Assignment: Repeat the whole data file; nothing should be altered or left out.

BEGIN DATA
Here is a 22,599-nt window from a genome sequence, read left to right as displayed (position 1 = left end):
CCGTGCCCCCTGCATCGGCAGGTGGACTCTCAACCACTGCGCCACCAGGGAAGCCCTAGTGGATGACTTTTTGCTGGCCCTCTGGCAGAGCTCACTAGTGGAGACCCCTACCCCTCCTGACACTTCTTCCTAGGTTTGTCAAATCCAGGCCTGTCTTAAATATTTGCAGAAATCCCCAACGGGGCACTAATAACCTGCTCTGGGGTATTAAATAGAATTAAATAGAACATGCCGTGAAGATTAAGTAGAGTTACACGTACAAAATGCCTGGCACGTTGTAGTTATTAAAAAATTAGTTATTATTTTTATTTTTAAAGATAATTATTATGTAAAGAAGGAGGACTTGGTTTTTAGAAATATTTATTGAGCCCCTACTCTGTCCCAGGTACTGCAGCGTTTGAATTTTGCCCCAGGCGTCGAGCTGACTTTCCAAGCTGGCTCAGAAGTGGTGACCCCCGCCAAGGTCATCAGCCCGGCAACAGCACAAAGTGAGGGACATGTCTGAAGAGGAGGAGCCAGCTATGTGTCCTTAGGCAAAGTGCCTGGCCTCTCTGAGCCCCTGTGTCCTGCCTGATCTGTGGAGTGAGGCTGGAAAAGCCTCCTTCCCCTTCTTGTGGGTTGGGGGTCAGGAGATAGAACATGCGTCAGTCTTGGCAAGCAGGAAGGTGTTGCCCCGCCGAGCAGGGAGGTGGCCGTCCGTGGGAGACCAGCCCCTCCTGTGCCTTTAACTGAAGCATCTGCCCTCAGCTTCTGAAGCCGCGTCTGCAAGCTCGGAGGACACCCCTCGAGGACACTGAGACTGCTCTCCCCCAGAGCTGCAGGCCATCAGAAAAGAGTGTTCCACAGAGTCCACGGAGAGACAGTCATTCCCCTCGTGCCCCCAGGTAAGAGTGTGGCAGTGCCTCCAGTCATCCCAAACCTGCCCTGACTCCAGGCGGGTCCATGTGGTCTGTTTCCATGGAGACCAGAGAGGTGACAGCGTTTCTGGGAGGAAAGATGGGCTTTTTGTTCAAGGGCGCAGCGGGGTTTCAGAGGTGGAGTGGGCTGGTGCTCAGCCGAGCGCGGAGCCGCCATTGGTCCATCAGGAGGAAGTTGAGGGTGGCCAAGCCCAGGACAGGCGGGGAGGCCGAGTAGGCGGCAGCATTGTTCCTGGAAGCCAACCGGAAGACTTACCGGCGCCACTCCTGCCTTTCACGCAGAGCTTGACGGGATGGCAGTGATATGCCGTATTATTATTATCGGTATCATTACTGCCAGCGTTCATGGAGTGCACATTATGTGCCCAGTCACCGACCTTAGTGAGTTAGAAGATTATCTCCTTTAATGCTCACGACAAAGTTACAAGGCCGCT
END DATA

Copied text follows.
Here is a 22,599-nt window from a genome sequence, read left to right as displayed (position 1 = left end):
CCGTGCCCCCTGCATCGGCAGGTGGACTCTCAACCACTGCGCCACCAGGGAAGCCCTAGTGGATGACTTTTTGCTGGCCCTCTGGCAGAGCTCACTAGTGGAGACCCCTACCCCTCCTGACACTTCTTCCTAGGTTTGTCAAATCCAGGCCTGTCTTAAATATTTGCAGAAATCCCCAACGGGGCACTAATAACCTGCTCTGGGGTATTAAATAGAATTAAATAGAACATGCCGTGAAGATTAAGTAGAGTTACACGTACAAAATGCCTGGCACGTTGTAGTTATTAAAAAATTAGTTATTATTTTTATTTTTAAAGATAATTATTATGTAAAGAAGGAGGACTTGGTTTTTAGAAATATTTATTGAGCCCCTACTCTGTCCCAGGTACTGCAGCGTTTGAATTTTGCCCCAGGCGTCGAGCTGACTTTCCAAGCTGGCTCAGAAGTGGTGACCCCCGCCAAGGTCATCAGCCCGGCAACAGCACAAAGTGAGGGACATGTCTGAAGAGGAGGAGCCAGCTATGTGTCCTTAGGCAAAGTGCCTGGCCTCTCTGAGCCCCTGTGTCCTGCCTGATCTGTGGAGTGAGGCTGGAAAAGCCTCCTTCCCCTTCTTGTGGGTTGGGGGTCAGGAGATAGAACATGCGTCAGTCTTGGCAAGCAGGAAGGTGTTGCCCCGCCGAGCAGGGAGGTGGCCGTCCGTGGGAGACCAGCCCCTCCTGTGCCTTTAACTGAAGCATCTGCCCTCAGCTTCTGAAGCCGCGTCTGCAAGCTCGGAGGACACCCCTCGAGGACACTGAGACTGCTCTCCCCCAGAGCTGCAGGCCATCAGAAAAGAGTGTTCCACAGAGTCCACGGAGAGACAGTCATTCCCCTCGTGCCCCCAGGTAAGAGTGTGGCAGTGCCTCCAGTCATCCCAAACCTGCCCTGACTCCAGGCGGGTCCATGTGGTCTGTTTCCATGGAGACCAGAGAGGTGACAGCGTTTCTGGGAGGAAAGATGGGCTTTTTGTTCAAGGGCGCAGCGGGGTTTCAGAGGTGGAGTGGGCTGGTGCTCAGCCGAGCGCGGAGCCGCCATTGGTCCATCAGGAGGAAGTTGAGGGTGGCCAAGCCCAGGACAGGCGGGGAGGCCGAGTAGGCGGCAGCATTGTTCCTGGAAGCCAACCGGAAGACTTACCGGCGCCACTCCTGCCTTTCACGCAGAGCTTGACGGGATGGCAGTGATATGCCGTATTATTATTATCGGTATCATTACTGCCAGCGTTCATGGAGTGCACATTATGTGCCCAGTCACCGACCTTAGTGAGTTAGAAGATTATCTCCTTTAATGCTCACGACAAAGTTACAAGGCCGCT